Technicians at the Beijing Aerospace Control Center monitor the docking of the Chang'e 5 lunar probe's ascender with its orbiter-reentry capsule combination on Sunday. JIN LIWANG/XINHUA
Lunar samples collected by China's Chang'e 5 robotic probe will soon start their journey toward Earth, according to the China National Space Administration.
The rocks and dust from the moon have been delivered from Chang'e 5's ascender to their final host－the probe's reentry capsule, which will later bring them to Earth.
The 400-kilogram ascender docked with the 2.3-metric ton orbiter-reentry capsule combination early on Sunday morning and then transferred a sealed container holding 2 kilograms of lunar samples into the capsule.
The operation was the first automated rendezvous and docking of any spacecraft in lunar orbit.
The last time two components of a spacecraft docked with each other in lunar orbit was in December 1972 during the final Apollo mission, and that was monitored and controlled by astronauts.
One of the most crucial devices during the highly sophisticated docking maneuver on Sunday morning, a microwave radar, which is mounted on the orbiter, worked with its transponder on the ascender to measure the rapidly changing distance and provided communication between the two traveling vehicles to allow them to adjust their position during the docking.
Engineers at the 25th Institute of China Aerospace Science and Industry Corp Second Academy designed and built the devices. They applied multiple advanced technologies to the apparatus, making them the best of their kind in the world, said Sun Wu, the equipment's chief designer at the institute.
Several hours after the docking, the ascender departed from the orbiter-reentry capsule combination around noon, while the combination continued orbiting the moon before its journey back to Earth, the space administration said in a statement on Sunday afternoon.
After arriving in Earth orbit, the pair will separate in due course, and the reentry capsule will conduct a series of complicated maneuvers to return to a preset landing site in North China's Inner Mongolia autonomous region in mid-December.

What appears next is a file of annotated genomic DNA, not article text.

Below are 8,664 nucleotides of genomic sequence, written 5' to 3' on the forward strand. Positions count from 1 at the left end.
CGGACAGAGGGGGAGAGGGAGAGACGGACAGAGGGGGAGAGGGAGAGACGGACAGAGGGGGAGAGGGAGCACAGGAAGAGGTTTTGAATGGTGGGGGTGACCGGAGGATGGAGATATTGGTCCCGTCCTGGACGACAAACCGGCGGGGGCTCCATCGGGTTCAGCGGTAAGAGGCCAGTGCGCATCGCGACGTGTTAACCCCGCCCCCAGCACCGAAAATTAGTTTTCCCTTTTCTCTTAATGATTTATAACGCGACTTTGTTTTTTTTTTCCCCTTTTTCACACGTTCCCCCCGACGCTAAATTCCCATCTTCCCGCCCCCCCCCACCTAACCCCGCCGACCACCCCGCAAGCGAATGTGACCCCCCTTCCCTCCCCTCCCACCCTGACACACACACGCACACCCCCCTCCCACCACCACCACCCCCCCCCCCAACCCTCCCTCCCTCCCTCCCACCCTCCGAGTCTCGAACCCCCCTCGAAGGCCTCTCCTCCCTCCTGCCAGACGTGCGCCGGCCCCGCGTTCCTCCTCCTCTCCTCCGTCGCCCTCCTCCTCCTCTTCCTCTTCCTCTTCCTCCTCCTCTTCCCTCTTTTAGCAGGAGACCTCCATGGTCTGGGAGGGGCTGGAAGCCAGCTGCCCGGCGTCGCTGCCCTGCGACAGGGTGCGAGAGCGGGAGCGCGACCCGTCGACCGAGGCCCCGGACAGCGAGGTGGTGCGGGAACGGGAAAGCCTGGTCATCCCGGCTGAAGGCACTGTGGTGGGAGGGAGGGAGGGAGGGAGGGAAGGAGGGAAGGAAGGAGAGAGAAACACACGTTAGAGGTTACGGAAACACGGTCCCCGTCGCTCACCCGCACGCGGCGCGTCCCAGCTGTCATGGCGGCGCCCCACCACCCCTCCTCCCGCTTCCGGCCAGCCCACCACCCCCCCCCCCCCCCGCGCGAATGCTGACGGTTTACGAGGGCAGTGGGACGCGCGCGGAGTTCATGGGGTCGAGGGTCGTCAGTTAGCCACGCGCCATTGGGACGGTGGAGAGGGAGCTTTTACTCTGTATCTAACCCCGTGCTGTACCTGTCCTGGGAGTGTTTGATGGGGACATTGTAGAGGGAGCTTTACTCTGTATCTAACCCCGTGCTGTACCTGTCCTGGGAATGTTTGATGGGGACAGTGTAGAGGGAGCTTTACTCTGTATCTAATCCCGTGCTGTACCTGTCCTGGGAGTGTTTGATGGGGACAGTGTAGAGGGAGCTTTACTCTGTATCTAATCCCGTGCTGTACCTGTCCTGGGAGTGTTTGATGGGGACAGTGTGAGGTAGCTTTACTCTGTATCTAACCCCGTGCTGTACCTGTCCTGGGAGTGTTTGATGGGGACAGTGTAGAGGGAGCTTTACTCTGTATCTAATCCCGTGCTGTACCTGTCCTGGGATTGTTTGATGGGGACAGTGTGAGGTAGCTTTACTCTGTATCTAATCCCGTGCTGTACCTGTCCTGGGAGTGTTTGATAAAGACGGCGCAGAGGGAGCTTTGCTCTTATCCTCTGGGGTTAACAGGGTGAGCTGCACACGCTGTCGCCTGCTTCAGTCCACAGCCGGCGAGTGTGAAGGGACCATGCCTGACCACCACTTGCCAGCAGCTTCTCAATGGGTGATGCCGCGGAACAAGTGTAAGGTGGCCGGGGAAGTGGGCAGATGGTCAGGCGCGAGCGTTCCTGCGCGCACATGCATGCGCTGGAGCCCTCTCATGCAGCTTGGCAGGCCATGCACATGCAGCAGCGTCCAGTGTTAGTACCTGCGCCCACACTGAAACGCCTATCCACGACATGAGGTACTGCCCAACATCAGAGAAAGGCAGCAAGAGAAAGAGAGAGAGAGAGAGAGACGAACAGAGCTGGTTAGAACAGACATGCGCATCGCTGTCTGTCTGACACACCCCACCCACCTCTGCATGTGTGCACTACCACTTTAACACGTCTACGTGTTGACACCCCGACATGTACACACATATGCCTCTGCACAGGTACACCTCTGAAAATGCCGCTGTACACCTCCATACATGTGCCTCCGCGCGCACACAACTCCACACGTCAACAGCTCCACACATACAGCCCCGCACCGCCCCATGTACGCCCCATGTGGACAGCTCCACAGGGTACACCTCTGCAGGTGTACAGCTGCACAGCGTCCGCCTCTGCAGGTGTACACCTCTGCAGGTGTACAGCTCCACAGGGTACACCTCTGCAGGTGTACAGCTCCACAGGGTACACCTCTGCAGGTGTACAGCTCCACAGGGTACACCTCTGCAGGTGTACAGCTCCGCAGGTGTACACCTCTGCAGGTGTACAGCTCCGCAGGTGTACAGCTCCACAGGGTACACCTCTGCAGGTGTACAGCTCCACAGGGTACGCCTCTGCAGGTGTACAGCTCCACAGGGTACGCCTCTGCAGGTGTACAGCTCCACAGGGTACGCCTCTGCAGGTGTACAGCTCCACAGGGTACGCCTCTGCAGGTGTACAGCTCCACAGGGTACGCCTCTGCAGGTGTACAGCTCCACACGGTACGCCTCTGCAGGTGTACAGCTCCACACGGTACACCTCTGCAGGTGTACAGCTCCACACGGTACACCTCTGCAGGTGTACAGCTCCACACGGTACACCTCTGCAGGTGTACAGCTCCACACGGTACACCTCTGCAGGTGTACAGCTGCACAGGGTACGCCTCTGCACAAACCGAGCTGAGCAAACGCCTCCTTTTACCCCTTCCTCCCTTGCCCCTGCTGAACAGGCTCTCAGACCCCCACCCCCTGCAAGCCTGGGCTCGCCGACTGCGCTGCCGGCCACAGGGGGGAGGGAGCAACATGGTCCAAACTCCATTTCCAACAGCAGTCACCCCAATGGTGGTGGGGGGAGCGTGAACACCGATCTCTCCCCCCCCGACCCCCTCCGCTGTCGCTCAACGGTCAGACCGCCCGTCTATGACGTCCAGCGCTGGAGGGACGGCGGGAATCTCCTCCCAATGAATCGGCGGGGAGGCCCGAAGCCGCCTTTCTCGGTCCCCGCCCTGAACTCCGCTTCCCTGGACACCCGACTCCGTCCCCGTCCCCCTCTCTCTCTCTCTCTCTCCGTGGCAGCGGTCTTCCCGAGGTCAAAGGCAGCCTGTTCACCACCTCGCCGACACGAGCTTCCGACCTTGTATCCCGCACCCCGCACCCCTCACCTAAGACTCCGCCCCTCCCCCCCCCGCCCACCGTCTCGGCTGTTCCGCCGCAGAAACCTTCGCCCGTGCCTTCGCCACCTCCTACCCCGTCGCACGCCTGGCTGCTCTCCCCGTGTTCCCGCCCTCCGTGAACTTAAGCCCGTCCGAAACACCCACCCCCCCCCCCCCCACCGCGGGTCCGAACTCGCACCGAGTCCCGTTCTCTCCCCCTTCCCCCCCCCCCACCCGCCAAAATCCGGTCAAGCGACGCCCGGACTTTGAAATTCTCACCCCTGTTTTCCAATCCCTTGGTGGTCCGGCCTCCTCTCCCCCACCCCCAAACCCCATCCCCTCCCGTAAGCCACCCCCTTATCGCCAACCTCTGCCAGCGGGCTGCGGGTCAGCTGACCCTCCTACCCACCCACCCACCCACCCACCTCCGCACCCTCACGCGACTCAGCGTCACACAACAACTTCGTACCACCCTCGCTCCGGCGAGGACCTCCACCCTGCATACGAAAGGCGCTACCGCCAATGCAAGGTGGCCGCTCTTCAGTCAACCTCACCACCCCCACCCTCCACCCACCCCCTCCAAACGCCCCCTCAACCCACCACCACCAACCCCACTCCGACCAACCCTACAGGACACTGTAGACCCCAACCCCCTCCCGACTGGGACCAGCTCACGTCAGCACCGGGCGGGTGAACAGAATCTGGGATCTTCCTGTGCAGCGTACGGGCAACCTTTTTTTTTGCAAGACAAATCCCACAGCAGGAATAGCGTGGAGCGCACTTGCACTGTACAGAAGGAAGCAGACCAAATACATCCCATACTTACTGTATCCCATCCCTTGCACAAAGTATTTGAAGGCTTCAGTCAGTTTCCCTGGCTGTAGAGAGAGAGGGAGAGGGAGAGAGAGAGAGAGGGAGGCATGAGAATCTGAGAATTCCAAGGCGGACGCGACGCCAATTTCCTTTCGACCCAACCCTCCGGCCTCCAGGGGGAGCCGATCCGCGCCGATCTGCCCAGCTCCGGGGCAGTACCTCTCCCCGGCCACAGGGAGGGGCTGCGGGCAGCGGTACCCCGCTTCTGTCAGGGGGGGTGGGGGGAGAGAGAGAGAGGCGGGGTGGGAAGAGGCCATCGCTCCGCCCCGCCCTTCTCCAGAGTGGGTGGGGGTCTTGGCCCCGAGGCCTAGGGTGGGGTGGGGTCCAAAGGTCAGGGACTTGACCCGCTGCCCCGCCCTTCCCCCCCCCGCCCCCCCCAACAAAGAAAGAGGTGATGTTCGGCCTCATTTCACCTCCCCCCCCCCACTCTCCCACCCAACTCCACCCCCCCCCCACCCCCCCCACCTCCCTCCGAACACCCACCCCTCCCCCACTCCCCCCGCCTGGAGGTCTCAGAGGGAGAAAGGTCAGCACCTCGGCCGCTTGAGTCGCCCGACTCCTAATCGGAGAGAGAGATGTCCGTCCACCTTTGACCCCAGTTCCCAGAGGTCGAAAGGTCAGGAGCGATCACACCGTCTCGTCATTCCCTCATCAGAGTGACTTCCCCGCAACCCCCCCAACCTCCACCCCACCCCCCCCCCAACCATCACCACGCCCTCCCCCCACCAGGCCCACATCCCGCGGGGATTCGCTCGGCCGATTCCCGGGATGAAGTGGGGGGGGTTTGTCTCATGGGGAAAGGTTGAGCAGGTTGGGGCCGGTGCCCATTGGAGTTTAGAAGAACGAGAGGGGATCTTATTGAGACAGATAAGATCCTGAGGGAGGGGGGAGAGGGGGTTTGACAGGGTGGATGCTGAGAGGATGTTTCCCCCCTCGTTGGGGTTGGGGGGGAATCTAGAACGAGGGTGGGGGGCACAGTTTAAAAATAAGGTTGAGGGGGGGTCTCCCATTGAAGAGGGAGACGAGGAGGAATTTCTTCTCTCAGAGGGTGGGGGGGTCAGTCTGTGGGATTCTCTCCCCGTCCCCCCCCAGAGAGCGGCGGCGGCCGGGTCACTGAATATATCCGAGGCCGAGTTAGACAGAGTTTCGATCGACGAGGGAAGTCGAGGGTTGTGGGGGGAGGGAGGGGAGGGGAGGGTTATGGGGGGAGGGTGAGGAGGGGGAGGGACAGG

Chang'e 5, China's largest and most sophisticated lunar probe, has four main components－an orbiter, lander, ascender and reentry capsule. The spacecraft was launched by a Long March 5 heavy-lift carrier rocket on Nov 24 at the Wenchang Space Launch Center in Hainan province, setting out on China's most challenging lunar adventure and the world's first mission since 1976 to bring lunar samples to Earth.
The probe separated into two parts－the orbiter-reentry capsule combination and the lander-ascender combination－while in lunar orbit on Nov 30.
Late on Tuesday, the lander-ascender combination landed on the moon, becoming the world's third spacecraft to touch down on the lunar surface this century after its predecessors－Chang'e 3 and 4.Shortly after the landing, it began to use a drill to obtain samples from 2 meters beneath the lunar surface.
It finished the underground operation on Wednesday morning, and then started to use a mechanical arm to recover surface dirt.
All collection and packing processes were completed on Wednesday night, much sooner than expected. Samples were packed into a vacuum container inside the ascender.
The ascender activated an engine on Thursday night to lift itself into an elliptical lunar orbit to prepare for docking with the reentry capsule, marking the first time a Chinese spacecraft has blasted off from an extraterrestrial body.
If this mission is successful, it will make China the third nation to bring samples back from the moon, after the United States and the former Soviet Union.
A total of about 382 kilograms of lunar rocks and dust were recovered by the US Apollo mission astronauts and the Soviet Luna robotic landers from 1969 to 1976.